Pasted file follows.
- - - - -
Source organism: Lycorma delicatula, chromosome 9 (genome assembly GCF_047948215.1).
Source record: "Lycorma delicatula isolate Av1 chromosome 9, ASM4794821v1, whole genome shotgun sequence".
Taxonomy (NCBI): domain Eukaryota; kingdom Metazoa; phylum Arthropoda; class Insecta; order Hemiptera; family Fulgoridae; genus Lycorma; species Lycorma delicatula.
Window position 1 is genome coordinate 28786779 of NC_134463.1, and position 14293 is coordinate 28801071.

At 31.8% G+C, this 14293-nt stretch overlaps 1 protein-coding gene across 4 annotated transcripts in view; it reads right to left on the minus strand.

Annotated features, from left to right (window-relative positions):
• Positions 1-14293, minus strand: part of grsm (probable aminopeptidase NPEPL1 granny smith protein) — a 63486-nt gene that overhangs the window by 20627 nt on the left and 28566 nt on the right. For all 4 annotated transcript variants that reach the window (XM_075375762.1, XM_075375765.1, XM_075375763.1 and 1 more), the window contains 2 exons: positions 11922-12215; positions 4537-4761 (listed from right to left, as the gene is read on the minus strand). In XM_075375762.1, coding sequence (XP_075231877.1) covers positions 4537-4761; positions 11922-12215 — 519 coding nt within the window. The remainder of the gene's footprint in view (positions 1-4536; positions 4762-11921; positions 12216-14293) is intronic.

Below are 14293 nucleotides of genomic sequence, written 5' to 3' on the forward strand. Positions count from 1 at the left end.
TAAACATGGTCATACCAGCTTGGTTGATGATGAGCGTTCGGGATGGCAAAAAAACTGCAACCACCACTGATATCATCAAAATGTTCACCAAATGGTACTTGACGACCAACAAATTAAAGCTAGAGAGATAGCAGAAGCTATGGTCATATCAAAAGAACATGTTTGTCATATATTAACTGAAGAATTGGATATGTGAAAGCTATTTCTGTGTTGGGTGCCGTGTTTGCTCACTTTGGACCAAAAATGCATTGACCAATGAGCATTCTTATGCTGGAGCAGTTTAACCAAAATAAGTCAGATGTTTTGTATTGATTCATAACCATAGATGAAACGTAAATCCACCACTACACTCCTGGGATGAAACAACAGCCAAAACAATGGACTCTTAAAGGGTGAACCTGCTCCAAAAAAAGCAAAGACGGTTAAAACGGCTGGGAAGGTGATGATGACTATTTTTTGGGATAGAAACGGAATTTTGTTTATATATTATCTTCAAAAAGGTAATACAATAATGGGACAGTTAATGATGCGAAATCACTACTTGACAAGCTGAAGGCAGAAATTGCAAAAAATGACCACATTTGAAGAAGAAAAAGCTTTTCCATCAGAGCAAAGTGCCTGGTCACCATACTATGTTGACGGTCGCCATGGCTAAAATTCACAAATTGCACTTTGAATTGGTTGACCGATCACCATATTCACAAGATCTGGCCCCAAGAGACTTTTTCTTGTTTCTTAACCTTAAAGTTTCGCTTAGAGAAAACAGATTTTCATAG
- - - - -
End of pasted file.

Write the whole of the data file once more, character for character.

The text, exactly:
Source organism: Lycorma delicatula, chromosome 9 (genome assembly GCF_047948215.1).
Source record: "Lycorma delicatula isolate Av1 chromosome 9, ASM4794821v1, whole genome shotgun sequence".
Taxonomy (NCBI): domain Eukaryota; kingdom Metazoa; phylum Arthropoda; class Insecta; order Hemiptera; family Fulgoridae; genus Lycorma; species Lycorma delicatula.
Window position 1 is genome coordinate 28786779 of NC_134463.1, and position 14293 is coordinate 28801071.

At 31.8% G+C, this 14293-nt stretch overlaps 1 protein-coding gene across 4 annotated transcripts in view; it reads right to left on the minus strand.

Annotated features, from left to right (window-relative positions):
• Positions 1-14293, minus strand: part of grsm (probable aminopeptidase NPEPL1 granny smith protein) — a 63486-nt gene that overhangs the window by 20627 nt on the left and 28566 nt on the right. For all 4 annotated transcript variants that reach the window (XM_075375762.1, XM_075375765.1, XM_075375763.1 and 1 more), the window contains 2 exons: positions 11922-12215; positions 4537-4761 (listed from right to left, as the gene is read on the minus strand). In XM_075375762.1, coding sequence (XP_075231877.1) covers positions 4537-4761; positions 11922-12215 — 519 coding nt within the window. The remainder of the gene's footprint in view (positions 1-4536; positions 4762-11921; positions 12216-14293) is intronic.

Below are 14293 nucleotides of genomic sequence, written 5' to 3' on the forward strand. Positions count from 1 at the left end.
TAAACATGGTCATACCAGCTTGGTTGATGATGAGCGTTCGGGATGGCAAAAAAACTGCAACCACCACTGATATCATCAAAATGTTCACCAAATGGTACTTGACGACCAACAAATTAAAGCTAGAGAGATAGCAGAAGCTATGGTCATATCAAAAGAACATGTTTGTCATATATTAACTGAAGAATTGGATATGTGAAAGCTATTTCTGTGTTGGGTGCCGTGTTTGCTCACTTTGGACCAAAAATGCATTGACCAATGAGCATTCTTATGCTGGAGCAGTTTAACCAAAATAAGTCAGATGTTTTGTATTGATTCATAACCATAGATGAAACGTAAATCCACCACTACACTCCTGGGATGAAACAACAGCCAAAACAATGGACTCTTAAAGGGTGAACCTGCTCCAAAAAAAGCAAAGACGGTTAAAACGGCTGGGAAGGTGATGATGACTATTTTTTGGGATAGAAACGGAATTTTGTTTATATATTATCTTCAAAAAGGTAATACAATAATGGGACAGTTAATGATGCGAAATCACTACTTGACAAGCTGAAGGCAGAAATTGCAAAAAATGACCACATTTGAAGAAGAAAAAGCTTTTCCATCAGAGCAAAGTGCCTGGTCACCATACTATGTTGACGGTCGCCATGGCTAAAATTCACAAATTGCACTTTGAATTGGTTGACCGATCACCATATTCACAAGATCTGGCCCCAAGAGACTTTTTCTTGTTTCTTAACCTTAAAGTTTCGCTTAGAGAAAACAGATTTTCATAG